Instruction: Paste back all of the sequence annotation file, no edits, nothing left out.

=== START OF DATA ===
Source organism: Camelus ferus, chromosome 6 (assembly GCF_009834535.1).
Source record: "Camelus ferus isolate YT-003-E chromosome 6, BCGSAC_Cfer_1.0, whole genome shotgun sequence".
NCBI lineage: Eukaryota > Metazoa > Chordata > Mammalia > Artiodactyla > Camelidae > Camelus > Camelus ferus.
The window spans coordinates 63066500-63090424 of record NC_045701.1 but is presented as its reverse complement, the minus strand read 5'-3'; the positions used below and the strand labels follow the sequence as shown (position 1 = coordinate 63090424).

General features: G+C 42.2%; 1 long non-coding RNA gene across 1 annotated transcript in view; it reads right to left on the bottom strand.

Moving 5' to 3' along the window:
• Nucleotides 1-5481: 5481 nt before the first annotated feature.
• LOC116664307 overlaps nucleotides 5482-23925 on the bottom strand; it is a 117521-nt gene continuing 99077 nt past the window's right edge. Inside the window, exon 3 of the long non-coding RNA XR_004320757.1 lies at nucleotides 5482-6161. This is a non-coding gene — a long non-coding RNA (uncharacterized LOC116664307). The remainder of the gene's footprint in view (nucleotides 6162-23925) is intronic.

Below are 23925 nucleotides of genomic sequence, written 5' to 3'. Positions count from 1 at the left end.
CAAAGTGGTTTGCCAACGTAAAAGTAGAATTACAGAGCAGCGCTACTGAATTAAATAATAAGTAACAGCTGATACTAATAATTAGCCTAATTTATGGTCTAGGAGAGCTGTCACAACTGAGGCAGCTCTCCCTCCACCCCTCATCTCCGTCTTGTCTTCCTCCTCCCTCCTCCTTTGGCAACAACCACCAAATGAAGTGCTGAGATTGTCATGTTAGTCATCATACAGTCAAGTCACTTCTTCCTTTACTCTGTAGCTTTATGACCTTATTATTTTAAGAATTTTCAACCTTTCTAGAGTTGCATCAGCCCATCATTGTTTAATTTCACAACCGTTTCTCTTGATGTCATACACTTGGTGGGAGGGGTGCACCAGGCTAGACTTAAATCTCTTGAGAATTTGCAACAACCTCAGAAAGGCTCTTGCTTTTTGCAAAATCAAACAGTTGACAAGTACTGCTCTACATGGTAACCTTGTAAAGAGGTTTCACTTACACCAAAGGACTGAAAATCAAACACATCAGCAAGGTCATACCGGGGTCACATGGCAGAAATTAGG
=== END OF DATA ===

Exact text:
Source organism: Camelus ferus, chromosome 6 (assembly GCF_009834535.1).
Source record: "Camelus ferus isolate YT-003-E chromosome 6, BCGSAC_Cfer_1.0, whole genome shotgun sequence".
NCBI lineage: Eukaryota > Metazoa > Chordata > Mammalia > Artiodactyla > Camelidae > Camelus > Camelus ferus.
The window spans coordinates 63066500-63090424 of record NC_045701.1 but is presented as its reverse complement, the minus strand read 5'-3'; the positions used below and the strand labels follow the sequence as shown (position 1 = coordinate 63090424).

General features: G+C 42.2%; 1 long non-coding RNA gene across 1 annotated transcript in view; it reads right to left on the bottom strand.

Moving 5' to 3' along the window:
• Nucleotides 1-5481: 5481 nt before the first annotated feature.
• LOC116664307 overlaps nucleotides 5482-23925 on the bottom strand; it is a 117521-nt gene continuing 99077 nt past the window's right edge. Inside the window, exon 3 of the long non-coding RNA XR_004320757.1 lies at nucleotides 5482-6161. This is a non-coding gene — a long non-coding RNA (uncharacterized LOC116664307). The remainder of the gene's footprint in view (nucleotides 6162-23925) is intronic.

Below are 23925 nucleotides of genomic sequence, written 5' to 3'. Positions count from 1 at the left end.
CAAAGTGGTTTGCCAACGTAAAAGTAGAATTACAGAGCAGCGCTACTGAATTAAATAATAAGTAACAGCTGATACTAATAATTAGCCTAATTTATGGTCTAGGAGAGCTGTCACAACTGAGGCAGCTCTCCCTCCACCCCTCATCTCCGTCTTGTCTTCCTCCTCCCTCCTCCTTTGGCAACAACCACCAAATGAAGTGCTGAGATTGTCATGTTAGTCATCATACAGTCAAGTCACTTCTTCCTTTACTCTGTAGCTTTATGACCTTATTATTTTAAGAATTTTCAACCTTTCTAGAGTTGCATCAGCCCATCATTGTTTAATTTCACAACCGTTTCTCTTGATGTCATACACTTGGTGGGAGGGGTGCACCAGGCTAGACTTAAATCTCTTGAGAATTTGCAACAACCTCAGAAAGGCTCTTGCTTTTTGCAAAATCAAACAGTTGACAAGTACTGCTCTACATGGTAACCTTGTAAAGAGGTTTCACTTACACCAAAGGACTGAAAATCAAACACATCAGCAAGGTCATACCGGGGTCACATGGCAGAAATTAGG